Bank of Finland Research Discussion Papers (1988- )


The Bank of Finland Discussion Paper series publishes academic research by economists in the Research Unit and the Bank more broadly, as well as by visiting scholars. The topics are relevant from the point of view of the Bank's strategic aims and contribute to the Bank's research focus on the interplay between and stability of the financial markets and the macroeconomy. Not all Discussion Papers for the years 1989–1994 are available electronically.

Recent Submissions

  • Haque, Qazi; Groshenny, Nicolas; Weder, Mark (2019)
    Bank of Finland Research Discussion Papers 20/2019
    The paper re-examines whether the Federal Reserve’s monetary policy was a source of instability during the Great Inflation by estimating a sticky-price model with positive trend inflation, commodity price shocks and sluggish real wages. Our estimation provides empirical evidence for substantial wage-rigidity and finds that the Federal Reserve responded aggressively to inflation but negligibly to the output gap. In the presence of non-trivial real imperfections and well-identified commodity price-shocks, U.S. data prefers a determinate version of the New Keynesian model: monetary policy-induced indeterminacy and sunspots were not causes of macroeconomic instability during the pre-Volcker era.
  • Gibbs, Christopher G.; McClung, Nigel (2019)
    Bank of Finland Research Discussion Papers 19
    We provide suffcient conditions for when a rational expectations structural model predicts bounded responses of endogenous variables to forward guidance announcements. The conditions coincide with a special case of the well-known (E)xpectation-stability conditions that govern when agents can learn a Rational Expectations Equilibrium. Importantly, we show that the conditions are distinct from the determinacy conditions. We show how the conditions are useful for diagnosing the features of a model that contribute to the Forward Guidance Puzzle and reveal how to construct well-behaved forward guidance predictions in standard medium-scale DSGE models.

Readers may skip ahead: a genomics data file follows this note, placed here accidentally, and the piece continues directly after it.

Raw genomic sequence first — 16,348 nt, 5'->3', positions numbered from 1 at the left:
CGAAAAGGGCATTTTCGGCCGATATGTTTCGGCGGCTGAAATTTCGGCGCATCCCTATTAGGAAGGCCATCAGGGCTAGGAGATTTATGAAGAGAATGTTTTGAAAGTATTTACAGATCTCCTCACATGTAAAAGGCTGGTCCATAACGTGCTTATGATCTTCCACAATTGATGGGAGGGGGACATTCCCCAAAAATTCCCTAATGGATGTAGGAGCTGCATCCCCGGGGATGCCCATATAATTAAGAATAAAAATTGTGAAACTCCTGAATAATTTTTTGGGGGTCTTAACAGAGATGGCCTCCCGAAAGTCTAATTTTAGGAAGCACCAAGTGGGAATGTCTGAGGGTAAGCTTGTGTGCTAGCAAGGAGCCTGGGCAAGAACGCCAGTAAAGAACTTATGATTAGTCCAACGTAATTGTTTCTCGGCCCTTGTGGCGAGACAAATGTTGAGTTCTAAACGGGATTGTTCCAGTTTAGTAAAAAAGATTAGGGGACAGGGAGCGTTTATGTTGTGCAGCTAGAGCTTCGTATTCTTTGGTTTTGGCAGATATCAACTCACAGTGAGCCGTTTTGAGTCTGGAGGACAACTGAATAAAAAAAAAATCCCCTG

• Li, Delong; Lu, Lei; Mu, Congming; Yang, Jinqiang (2019)
    Bank of Finland Research Discussion Papers 18/2019
    Overconfidence and overextrapolation are two behavioral biases that are pervasive in human thinking. A long line of research documents that such biases influence business decisions by distorting managers' expected productivity. We propose a new mechanism in which the biases change firms' precautionary motives when external financing is costly, finding that the influences of biases on investment, payouts, and refinancing are stronger for financially weaker firms. Moreover, biased and rational firms display di erential responses to economic booms and busts holding financial positions constant. Our work illustrates that managerial traits, when interacting with imperfect capital markets, drive firm dynamics in business cycles.
  • Ambrocio, Gene (2019)
    Bank of Finland Research Discussion Papers 17/2019
    I provide a measure of household uncertainty available for European Union (EU) countries. The measure draws from the same consumer survey data used to construct widely-used consumer sentiment indices. I find that increases in household uncertainty are followed by declines in consumer sentiment and household financial conditions. Using Euro Area-wide indices, I also find that the effects of increases in household uncertainty differ from increases in uncertainty from other sources such as financial markets and economic policy. Notably, household uncertainty shocks are inflationary. These results challenge the notion that (household) uncertainty shocks act like negative demand shocks.
  • Alpanda, Sami; Granziera, Eleonora; Zubairy, Sarah (2019)
    Bank of Finland Research Discussion Papers 16/2019
    We investigate how the business, credit and interest rate cycles affect the monetary transmission mechanism, using state-dependent local projection methods and data from 18 advanced economies. We exploit the time-series variation within countries, as well as cross-sectional variation across countries, to investigate this issue. We find that the impact of monetary policy shocks on output and most other macroeconomic and financial variables is smaller during periods of economic downturns, high household debt, and high interest rates. We then build a small-scale theoretical model to rationalize these facts. The model highlights the presence of collateral and debt-service constraints on household borrowing and refinancing as a potential cause for state dependence in monetary policy with respect to the business, credit, and interest rate cycles.